While toy companies today can create hyper-realistic miniature versions of your favorite movie stars, some of the most expensive Star Wars action figures look absolutely nothing like any character you’ve ever seen on the big screen.
Back when George Lucas was preparing to make the first Star Wars, movie-inspired toys and licensing were such an afterthought in Hollywood that the filmmaker easily secured the merchandising rights for the blockbuster franchise. And Kenner, the company contracted to make Star Wars action figures, didn’t even make enough of the toys in time for that first post-release Christmas in 1977, leaving millions of American kids to unwrap certificates good for future shipments of Han Solo and Luke Skywalker figures. But it was a far grimmer situation for little Star Wars fans in poor countries and satellite nations behind the Iron Curtain, where international tensions and high import taxes meant that the galaxy far, far away was absolutely unreachable.
“Because of trade embargoes in certain countries, a lot of the stuff was made during the Cold War,” Joseph Yglesias, a leading expert on Star Wars bootleg toys who is writing a book on the subject, tells Yahoo Movies. “So a lot of Soviet countries couldn’t get licensed products legally imported. For some reason, they could get the movies but they couldn’t get the toys. So to have something for the kid to play with, that was affordable for the average worker in say, Poland, a lot of these bootleg companies filled the gap.”
A set of Hungarian bootleg toys (Joseph Yglesias)
Manufacturers big and small quietly churned out counterfeit action figures, using smuggled plastic molds and lots of imagination to craft unique — and often dodgy — recreations of the Kenner dolls. Some of these bootlegs — originally sold in small markets to working-class customers — have become highly sought-after by collectors, with one high-end figure pegged at anywhere between $50,000 and $80,000, according to Yglesias.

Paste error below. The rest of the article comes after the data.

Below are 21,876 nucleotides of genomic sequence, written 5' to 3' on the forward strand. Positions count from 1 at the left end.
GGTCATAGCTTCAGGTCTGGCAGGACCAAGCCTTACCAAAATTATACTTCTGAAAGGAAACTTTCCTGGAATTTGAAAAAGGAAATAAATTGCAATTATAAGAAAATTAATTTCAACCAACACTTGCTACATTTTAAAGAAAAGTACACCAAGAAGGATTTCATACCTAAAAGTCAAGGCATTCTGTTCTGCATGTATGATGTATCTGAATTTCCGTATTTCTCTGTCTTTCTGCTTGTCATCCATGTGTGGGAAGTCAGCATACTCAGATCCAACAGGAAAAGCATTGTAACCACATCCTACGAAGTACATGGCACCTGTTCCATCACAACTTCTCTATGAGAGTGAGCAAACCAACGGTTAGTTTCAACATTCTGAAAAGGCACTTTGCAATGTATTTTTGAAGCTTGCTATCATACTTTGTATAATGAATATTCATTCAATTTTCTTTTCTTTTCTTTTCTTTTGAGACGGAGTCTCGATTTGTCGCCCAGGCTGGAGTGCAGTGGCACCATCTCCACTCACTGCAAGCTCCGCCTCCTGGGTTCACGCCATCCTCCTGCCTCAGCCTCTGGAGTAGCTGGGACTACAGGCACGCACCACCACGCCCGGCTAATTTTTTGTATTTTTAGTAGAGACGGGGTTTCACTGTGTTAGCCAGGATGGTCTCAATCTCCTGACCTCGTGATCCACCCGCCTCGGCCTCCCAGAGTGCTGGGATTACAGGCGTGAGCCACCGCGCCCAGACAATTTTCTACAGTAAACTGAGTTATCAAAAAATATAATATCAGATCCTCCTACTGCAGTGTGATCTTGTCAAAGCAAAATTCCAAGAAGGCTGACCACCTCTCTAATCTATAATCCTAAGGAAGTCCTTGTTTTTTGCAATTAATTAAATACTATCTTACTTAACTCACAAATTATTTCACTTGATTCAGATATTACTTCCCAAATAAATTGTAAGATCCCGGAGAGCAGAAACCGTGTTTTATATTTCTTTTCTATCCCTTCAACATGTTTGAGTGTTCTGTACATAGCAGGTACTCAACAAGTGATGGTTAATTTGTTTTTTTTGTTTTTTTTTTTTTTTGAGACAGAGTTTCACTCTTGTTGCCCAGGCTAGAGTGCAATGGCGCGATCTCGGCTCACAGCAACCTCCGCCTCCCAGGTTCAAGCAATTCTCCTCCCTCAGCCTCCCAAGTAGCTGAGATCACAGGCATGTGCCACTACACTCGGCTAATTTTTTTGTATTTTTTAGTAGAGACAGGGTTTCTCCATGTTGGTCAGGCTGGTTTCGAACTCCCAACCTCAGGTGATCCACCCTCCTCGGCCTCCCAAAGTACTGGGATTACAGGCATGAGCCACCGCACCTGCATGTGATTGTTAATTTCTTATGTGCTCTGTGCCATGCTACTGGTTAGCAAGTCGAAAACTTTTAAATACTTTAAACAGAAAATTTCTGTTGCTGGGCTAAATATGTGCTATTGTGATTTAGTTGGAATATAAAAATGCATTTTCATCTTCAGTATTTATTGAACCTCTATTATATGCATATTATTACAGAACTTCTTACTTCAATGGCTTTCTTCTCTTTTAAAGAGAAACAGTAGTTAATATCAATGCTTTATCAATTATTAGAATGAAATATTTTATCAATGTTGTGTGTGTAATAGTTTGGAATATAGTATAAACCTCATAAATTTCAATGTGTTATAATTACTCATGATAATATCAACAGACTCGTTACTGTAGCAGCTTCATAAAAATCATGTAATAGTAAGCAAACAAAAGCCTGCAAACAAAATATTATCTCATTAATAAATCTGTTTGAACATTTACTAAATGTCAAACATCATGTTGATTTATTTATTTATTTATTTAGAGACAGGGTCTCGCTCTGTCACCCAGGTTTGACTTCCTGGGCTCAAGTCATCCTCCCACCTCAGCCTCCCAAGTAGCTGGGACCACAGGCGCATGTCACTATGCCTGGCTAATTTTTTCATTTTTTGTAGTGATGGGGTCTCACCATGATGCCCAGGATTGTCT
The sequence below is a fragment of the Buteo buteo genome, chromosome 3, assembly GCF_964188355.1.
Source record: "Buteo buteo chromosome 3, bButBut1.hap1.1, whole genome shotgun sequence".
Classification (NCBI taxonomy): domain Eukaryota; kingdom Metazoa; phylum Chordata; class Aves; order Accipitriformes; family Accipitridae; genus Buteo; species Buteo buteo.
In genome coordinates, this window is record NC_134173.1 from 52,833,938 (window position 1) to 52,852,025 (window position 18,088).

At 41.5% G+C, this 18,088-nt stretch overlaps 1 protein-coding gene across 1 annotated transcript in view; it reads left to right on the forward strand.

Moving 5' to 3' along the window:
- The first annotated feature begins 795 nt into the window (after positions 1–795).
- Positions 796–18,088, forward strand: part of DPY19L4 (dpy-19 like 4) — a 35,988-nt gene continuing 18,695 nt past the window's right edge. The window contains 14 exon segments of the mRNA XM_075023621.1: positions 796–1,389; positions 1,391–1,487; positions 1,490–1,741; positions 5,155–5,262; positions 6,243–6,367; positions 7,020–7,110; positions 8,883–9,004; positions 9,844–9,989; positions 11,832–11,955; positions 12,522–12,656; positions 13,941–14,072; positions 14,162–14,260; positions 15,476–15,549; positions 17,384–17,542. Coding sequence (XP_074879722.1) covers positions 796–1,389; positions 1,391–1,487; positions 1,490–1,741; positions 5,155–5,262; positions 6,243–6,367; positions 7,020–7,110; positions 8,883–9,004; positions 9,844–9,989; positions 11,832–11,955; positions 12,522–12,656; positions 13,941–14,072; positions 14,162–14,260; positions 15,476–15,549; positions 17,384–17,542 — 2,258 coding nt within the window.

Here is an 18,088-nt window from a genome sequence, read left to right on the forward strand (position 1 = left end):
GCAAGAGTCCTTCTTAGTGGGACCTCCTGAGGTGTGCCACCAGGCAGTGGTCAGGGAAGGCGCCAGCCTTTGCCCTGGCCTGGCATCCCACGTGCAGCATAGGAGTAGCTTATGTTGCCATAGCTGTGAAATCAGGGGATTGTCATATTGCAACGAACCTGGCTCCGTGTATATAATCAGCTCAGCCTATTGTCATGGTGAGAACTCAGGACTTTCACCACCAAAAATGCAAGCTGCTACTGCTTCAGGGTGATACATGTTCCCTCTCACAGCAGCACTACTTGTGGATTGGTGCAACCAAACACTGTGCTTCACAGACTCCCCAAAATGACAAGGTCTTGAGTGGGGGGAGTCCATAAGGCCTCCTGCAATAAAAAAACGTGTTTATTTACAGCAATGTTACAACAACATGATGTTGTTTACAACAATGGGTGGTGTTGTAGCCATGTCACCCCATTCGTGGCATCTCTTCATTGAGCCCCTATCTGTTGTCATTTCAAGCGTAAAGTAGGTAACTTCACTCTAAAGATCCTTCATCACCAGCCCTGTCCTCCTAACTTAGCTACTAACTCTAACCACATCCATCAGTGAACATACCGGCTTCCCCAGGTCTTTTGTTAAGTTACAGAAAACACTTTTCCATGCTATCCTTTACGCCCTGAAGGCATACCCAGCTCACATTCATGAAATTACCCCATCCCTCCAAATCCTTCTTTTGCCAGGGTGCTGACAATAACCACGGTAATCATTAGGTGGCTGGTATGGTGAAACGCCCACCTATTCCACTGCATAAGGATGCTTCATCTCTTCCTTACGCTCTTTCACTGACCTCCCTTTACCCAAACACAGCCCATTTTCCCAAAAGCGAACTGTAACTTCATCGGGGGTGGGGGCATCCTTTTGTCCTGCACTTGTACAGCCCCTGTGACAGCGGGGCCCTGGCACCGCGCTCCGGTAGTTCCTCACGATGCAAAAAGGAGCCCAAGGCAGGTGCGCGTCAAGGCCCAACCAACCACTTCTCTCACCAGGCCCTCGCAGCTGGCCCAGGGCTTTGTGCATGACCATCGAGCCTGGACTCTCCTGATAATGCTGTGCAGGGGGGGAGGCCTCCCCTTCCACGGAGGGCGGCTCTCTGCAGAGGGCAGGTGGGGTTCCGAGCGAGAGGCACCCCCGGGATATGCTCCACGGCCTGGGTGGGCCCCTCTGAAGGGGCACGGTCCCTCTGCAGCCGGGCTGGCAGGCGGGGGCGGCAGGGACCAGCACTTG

“Over the years, it’s this sort of really tacky, hideous-looking crap that people have come to love,” Jordan Hembrough, a collector who hosts the TV show Toy Hunter, says. “And they like it because it’s so kitschy and so cool.”
The most desirable line of bootlegs was made in Turkey, where trade hurdles rendered American goods unavailable to working-class Turks. A company called SB Product manufactured the Uzay toys, which Yglesias labels “the Cadillac” of Star Wars bootlegs, in the late '80s.
“The construction of the figures is amazing,” he says. “They are, construction-wise, as close to the Kenner figures in quality as you’ll find in any bootleg line. Most of the other bootleg lines, quality-wise, are even at their best cheesy. Uzay were made with steel-injection mode. They weren’t just haphazardly done.”
Still, some of the Turkish toy packaging was laughable; the Imperial Gunner has a photo of an action figure working diligently on a giant calculator. That’s part of the fun, Yglesias says, and what makes the older bootlegs far more coveted than their newer, more accurate contemporaries. Some of the Uzay figures are so rare that prices on them have gone through the roof; the same goes for many of the foreign figures, which were played with and discarded over 30 years ago, when collecting and preserving toys for future value was not a big concern of kids behind the Iron Curtain.
“There are only three of the character called the Head Man, an Emperor’s royal guard with a gold-plated head,” says Yglesias. “It comes with a sword and a shield in the package. Even out of package, a complete one is incredibly rare.”
Yglesias owns one of the packaged Head Man figures, which, if it were to be auctioned, would likely fetch $80,000, he estimates; the most recent sale was for $30,000, and since, a $50,000 bid for another was rejected. The others currently belong to a collector in Britain… and '80s rock star Rick Springfield, who is an avid Star Wars toy collector.
Uzay Head Man (Joseph Yglesias)
Poland also boasts a memorable tradition of bootlegs, with seven distinct lines and an even better backstory. Several generations of the toys were produced by Evanplast, which made them in the dark of the night in a factory that, by day, was used to manufacture items for the Communist government. One line, which has 20 different characters, is a hodgepodge of body parts, featuring arms and legs taken from biker scout, TIE fighter pilot, and AT-AT driver figures. The most valuable of these toys, a black-armored Hoth stormtrooper, is worth $20,000.